Synopses & Reviews
From Jackie Robinson to Muhammad Ali and Arthur Ashe, African American athletes have been at the center of modern culture, their on-the-field heroics admired and stratospheric earnings envied. But for all their money, fame, and achievement, says New York Times
columnist William C. Rhoden, black athletes still find themselves on the periphery of true power in the multibillion-dollar industry their talent built.
Provocative and controversial, Rhoden’s $40 Million Slaves weaves a compelling narrative of black athletes in the United States, from the plantation to their beginnings in nineteenth-century boxing rings to the history-making accomplishments of notable figures such as Jesse Owens, Althea Gibson, and Willie Mays. Rhoden reveals that black athletes’ “evolution” has merely been a journey from literal plantations—where sports were introduced as diversions to quell revolutionary stirrings—to today’s figurative ones, in the form of collegiate and professional sports programs. He details the “conveyor belt” that brings kids from inner cities and small towns to big-time programs, where they’re cut off from their roots and exploited by team owners, sports agents, and the media. He also sets his sights on athletes like Michael Jordan, who he says have abdicated their responsibility to the community with an apathy that borders on treason.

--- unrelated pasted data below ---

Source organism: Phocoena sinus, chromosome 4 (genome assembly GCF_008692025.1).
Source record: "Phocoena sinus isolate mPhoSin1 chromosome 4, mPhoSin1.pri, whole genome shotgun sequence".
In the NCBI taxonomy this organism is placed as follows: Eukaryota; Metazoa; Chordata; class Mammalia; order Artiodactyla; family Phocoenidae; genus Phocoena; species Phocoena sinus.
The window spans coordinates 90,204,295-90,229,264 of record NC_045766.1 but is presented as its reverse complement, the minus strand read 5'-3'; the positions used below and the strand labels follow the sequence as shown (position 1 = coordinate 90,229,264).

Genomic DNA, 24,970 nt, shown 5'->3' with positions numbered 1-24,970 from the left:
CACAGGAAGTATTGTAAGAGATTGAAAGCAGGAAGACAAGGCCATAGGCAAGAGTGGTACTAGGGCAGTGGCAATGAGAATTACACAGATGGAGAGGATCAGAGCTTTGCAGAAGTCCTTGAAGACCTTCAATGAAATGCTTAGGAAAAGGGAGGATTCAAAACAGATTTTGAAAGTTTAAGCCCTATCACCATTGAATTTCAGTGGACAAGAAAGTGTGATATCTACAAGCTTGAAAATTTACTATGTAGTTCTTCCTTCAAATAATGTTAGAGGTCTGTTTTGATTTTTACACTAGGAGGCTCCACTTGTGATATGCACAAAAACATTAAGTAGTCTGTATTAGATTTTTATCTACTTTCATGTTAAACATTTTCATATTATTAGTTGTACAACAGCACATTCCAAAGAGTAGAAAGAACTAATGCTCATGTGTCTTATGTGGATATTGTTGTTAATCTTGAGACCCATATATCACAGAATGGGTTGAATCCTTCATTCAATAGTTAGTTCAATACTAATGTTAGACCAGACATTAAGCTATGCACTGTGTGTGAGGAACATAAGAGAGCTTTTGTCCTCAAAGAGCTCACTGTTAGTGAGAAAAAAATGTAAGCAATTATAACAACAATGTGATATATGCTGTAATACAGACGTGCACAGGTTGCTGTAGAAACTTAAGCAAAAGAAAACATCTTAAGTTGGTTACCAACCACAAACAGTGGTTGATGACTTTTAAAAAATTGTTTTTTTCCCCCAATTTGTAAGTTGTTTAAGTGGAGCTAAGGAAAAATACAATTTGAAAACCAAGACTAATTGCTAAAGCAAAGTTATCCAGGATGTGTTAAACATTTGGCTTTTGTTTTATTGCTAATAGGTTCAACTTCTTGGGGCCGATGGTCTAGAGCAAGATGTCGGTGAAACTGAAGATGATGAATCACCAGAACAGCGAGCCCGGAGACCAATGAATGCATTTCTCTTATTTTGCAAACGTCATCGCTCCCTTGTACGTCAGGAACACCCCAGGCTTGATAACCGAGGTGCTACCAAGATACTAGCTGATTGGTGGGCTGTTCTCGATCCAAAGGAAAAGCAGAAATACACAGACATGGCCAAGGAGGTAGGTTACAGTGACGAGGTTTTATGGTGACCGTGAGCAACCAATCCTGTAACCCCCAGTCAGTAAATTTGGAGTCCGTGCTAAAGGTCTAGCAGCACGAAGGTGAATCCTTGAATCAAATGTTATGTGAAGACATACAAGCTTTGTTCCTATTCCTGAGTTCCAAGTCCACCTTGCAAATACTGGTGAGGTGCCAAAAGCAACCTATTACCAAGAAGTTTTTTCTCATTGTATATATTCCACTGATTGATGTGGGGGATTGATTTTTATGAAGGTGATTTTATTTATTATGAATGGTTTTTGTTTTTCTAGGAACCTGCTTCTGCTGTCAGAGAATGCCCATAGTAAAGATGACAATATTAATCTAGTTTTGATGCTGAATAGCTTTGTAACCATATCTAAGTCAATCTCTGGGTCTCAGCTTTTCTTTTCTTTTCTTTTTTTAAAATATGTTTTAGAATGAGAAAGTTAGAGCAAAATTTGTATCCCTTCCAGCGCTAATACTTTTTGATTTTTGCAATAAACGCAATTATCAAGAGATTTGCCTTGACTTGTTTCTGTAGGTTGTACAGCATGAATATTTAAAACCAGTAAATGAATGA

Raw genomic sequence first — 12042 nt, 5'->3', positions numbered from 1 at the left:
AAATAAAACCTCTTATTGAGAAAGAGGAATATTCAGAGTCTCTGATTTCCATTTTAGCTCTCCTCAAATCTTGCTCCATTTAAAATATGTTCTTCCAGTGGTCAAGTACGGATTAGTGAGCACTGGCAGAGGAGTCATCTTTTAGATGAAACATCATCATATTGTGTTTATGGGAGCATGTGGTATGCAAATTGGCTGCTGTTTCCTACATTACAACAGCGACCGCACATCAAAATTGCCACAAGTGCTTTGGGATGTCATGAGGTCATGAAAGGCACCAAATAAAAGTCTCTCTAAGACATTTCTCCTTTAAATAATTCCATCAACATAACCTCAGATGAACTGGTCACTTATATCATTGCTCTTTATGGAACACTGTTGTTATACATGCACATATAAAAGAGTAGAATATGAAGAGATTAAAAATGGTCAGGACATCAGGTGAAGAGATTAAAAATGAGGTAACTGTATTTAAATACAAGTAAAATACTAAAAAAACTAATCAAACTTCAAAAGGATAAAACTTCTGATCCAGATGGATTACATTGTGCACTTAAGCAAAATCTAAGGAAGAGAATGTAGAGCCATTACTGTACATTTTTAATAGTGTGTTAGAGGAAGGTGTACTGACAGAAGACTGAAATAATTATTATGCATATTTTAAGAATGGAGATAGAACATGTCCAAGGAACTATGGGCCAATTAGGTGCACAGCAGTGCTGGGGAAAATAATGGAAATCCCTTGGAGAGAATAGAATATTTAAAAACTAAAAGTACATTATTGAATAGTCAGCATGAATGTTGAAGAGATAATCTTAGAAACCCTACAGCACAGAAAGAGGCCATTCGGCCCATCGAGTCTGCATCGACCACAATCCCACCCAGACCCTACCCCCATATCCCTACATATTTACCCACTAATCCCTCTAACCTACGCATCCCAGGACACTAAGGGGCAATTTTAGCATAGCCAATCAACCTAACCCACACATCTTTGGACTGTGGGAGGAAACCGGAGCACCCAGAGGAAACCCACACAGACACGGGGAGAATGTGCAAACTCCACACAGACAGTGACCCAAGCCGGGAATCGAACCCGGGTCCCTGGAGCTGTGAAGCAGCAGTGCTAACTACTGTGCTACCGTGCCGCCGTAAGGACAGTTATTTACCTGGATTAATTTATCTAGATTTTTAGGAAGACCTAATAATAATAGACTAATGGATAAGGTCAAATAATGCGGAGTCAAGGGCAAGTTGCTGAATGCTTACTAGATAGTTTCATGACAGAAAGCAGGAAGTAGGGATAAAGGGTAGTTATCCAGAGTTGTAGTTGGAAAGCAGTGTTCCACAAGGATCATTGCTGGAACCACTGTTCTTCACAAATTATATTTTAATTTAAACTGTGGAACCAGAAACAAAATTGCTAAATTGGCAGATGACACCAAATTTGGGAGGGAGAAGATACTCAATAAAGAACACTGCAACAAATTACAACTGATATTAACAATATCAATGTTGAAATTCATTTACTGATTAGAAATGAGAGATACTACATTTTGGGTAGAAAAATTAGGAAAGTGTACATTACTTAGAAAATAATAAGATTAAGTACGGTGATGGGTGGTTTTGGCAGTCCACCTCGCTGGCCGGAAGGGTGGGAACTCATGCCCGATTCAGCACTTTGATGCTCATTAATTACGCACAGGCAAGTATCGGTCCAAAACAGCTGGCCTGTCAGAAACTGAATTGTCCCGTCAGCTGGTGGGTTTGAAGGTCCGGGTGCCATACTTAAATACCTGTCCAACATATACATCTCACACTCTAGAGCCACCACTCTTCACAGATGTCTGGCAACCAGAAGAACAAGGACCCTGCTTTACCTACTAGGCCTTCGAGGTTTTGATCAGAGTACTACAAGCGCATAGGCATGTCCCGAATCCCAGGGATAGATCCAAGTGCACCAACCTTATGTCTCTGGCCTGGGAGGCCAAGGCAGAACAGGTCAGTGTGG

The power black athletes have today is as limited as when masters forced their slaves to race and fight. The primary difference is, today’s shackles are often the athletes’ own making.
About the Author
William C. Rhoden has been a sportswriter for the New York Times
since 1983, and has written the “Sports of the Times” column for more than a decade. He also serves as a consultant for ESPN’s SportsCentury
series, and occasionally appears as a guest on their show The Sports Reporters
. In 1996, Rhoden won a Peabody Award for Broadcasting as writer of the HBO documentary Journey of the African-American Athlete
. A graduate of Morgan State University in Baltimore, he lives in New York City’s Harlem with his wife and daughter.
From the Hardcover edition.